The long-term objectives of this project are to determine the pathological mechanism of osteonecrosis of the jaw (ONJ) and to develop preventive and therapeutic modalities. ONJ is an oral complication experienced by some patients treated with nitrogen-containing bisphosphonates (BPs) and more recently with humanized anti- RANKL antibody. Confirmed clinical ONJ cases are characterized by the prolonged exposure of partially necrotic jawbone facilitated by abnormal wound healing of oral mucosa. Unlike the well-established pharmacological effect on osteoclasts, the role of BP on oral mucosa has not been fully elucidated. A number of studies have demonstrated that BP affects the healing of intestinal ulceration, the development of peritonitis, and the activation of peripheral blood innate and acquired immunity. The administration routes (PO, IP and IV, respectively) allow the direct exposure of BP to these tissues, prior to rapid adsorption of BP to bone or excretion. However, the source of "free" BP affecting the oral mucosa has not been identified. To elucidate the mechanism of oral mucosa abnormality associated with ONJ, we have hypothesized that BP pre-adsorbed on the jawbone can be removed by osteoclasts and transiently released to the oral mucosa tissue. We envision that the amount of released BP may depend on the degree of osteoclastogenesis localized at the surface of alveolar bone interfacing oral mucosa;and upon reaching a critical concentration, the released BP may directly affect oral mucosa resident cells and adversely influence the healing of oral mucosa wound. To address this hypothesis, this exploratory R21 project proposes the synthesis and application of novel BP-based probes capable of delivering a Frster resonance energy transfer (FRET)-quenched reporter function to osteoclasts, where the probes will generate a fluorescent signal only in response to osteoclast-derived cathepsin K (CatK) activity which causes separation of emitter and quencher. Novel molecular probes consisting of a short CatK- cleavable peptide bridging a fluorescent dye and a quencher will be attached to a biologically active or inactive BP scaffold through unique BP-linker chemistry developed at USC. The silent BP-CatK-FRET probe will be strongly adsorbed to bone or synthetic calcium phosphate, but osteoclastic CatK will remove the quencher and activate the fluorescent signal. BP-CatK-FRET activation by osteoclasts will be characterized in vitro using synthetic apatite-coated plates and mouse osteoclasts (correlating fluorescent signal with resorption pit area, Rap1a prenylation and osteoclast apoptosis). The proposed probes will also be powerful tools for in vivo evaluation to establish the critical link between BP mobilized by osteoclasts and oral mucosa resident cells. They will also be useful to assess the role of legacy BP drugs in determining ONJ risk and to examine future replacement therapy approaches. In implementing this project, the research teams of McKenna (USC) and Nishimura (UCLA) will leverage their complementary strengths in BP probe design and chemistry (USC) and expertise in bone biology models (UCLA).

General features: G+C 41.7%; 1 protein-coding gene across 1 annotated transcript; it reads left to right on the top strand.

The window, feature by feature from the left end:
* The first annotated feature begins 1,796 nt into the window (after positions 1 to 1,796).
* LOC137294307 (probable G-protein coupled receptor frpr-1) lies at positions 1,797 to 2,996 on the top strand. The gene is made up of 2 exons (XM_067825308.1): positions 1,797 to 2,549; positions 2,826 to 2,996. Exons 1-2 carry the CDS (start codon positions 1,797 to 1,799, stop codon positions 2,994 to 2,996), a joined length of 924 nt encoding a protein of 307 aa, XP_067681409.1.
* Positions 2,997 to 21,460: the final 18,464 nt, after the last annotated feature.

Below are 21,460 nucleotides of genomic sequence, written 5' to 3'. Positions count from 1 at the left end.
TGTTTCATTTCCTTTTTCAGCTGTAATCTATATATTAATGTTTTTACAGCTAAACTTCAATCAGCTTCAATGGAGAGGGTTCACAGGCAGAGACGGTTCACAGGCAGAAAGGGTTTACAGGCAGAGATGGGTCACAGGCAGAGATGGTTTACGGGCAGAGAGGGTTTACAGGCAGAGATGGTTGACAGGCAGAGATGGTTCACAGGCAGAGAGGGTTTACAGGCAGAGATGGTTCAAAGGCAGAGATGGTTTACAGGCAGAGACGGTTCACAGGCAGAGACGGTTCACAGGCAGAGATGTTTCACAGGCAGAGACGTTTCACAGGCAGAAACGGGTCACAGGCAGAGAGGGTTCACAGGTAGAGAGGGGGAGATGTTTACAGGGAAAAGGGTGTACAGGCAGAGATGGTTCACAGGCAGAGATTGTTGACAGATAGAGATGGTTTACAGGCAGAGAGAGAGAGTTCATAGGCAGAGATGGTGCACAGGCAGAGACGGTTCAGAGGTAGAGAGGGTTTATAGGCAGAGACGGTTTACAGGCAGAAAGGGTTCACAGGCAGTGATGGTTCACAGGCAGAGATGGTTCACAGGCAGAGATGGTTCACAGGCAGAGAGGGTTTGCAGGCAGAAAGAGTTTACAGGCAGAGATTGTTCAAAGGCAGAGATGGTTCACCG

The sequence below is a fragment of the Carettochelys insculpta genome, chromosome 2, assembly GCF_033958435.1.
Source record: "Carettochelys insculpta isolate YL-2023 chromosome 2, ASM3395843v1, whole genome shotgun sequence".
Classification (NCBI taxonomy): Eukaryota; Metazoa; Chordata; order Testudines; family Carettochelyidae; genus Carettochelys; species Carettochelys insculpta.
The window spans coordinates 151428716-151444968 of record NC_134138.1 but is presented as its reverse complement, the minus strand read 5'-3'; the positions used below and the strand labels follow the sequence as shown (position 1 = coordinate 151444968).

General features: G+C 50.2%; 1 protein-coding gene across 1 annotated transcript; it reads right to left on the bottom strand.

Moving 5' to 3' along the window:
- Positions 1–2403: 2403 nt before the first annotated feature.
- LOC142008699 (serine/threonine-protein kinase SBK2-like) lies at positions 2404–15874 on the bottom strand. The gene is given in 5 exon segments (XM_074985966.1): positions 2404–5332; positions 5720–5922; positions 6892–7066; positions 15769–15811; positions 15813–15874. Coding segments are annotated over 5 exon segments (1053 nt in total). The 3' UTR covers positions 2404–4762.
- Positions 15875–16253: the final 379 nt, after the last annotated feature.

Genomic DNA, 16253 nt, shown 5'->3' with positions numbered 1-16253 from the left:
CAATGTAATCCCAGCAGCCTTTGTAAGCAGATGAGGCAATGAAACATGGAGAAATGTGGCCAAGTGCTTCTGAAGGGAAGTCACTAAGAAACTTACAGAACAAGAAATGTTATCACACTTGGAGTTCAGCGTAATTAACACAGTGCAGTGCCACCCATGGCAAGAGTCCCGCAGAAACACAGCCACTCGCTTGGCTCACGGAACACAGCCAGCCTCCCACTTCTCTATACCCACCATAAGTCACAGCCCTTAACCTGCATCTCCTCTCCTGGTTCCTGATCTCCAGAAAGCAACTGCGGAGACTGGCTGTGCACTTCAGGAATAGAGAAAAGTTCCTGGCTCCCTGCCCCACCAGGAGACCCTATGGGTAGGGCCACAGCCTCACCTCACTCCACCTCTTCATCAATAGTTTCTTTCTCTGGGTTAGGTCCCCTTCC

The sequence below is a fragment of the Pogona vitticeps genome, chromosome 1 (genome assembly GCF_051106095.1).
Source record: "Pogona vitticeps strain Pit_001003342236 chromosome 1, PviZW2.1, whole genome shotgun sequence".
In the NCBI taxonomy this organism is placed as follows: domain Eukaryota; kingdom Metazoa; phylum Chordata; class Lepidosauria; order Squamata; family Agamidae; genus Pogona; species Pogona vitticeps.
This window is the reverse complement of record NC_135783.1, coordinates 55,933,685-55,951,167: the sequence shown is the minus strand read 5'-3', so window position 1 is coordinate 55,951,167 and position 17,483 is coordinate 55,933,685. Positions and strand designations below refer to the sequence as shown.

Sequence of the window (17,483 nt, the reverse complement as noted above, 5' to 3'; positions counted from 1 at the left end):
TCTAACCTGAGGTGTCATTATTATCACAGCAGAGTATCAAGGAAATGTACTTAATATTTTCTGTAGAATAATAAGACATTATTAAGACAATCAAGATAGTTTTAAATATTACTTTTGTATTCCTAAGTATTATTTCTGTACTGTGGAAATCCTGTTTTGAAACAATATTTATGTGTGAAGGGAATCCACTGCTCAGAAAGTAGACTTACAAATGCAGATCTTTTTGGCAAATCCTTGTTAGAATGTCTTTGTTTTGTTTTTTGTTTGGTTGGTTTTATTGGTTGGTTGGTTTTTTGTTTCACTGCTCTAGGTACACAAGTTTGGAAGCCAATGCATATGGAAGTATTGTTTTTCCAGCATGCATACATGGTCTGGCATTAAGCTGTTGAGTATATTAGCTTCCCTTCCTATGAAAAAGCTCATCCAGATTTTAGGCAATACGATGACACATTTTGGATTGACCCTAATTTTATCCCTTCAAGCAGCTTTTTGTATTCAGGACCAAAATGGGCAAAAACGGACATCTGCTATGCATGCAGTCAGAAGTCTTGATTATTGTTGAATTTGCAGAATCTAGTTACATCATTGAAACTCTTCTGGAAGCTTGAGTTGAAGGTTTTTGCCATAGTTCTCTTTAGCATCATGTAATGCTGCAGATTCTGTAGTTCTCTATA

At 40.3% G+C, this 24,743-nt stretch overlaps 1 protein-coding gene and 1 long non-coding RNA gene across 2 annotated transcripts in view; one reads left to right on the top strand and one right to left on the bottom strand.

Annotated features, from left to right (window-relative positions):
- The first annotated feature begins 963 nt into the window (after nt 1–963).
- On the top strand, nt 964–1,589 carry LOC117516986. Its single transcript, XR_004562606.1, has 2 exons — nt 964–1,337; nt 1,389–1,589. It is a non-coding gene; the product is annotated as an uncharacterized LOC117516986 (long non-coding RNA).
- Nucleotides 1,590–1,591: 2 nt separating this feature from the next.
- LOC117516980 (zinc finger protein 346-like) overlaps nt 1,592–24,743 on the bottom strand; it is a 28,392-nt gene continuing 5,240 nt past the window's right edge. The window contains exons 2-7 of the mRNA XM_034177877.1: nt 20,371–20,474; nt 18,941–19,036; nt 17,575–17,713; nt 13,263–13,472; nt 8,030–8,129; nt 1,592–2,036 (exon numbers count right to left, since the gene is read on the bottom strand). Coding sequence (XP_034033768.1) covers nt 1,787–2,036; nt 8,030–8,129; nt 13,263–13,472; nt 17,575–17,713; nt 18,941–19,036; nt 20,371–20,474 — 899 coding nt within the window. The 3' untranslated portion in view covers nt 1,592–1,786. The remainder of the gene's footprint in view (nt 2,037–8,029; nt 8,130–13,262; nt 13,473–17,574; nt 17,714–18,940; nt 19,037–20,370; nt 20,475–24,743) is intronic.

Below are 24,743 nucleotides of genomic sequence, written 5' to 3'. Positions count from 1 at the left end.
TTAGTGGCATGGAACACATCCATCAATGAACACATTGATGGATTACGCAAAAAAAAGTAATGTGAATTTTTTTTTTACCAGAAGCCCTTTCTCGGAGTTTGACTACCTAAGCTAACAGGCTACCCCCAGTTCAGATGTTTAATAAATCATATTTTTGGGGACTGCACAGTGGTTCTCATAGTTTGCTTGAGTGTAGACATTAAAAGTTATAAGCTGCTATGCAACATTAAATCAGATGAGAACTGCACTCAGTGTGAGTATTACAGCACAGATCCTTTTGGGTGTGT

In recent years, increasing numbers of patients treated with bisphosphonate (BP) drugs have experienced osteonecrosis (bone death) in maxilla or mandible. The outcome of this study will be an elucidation of the mechanism of this phenomenon at the molecular level, based on creation of a unique molecular probe for bone-active drug mechanisms.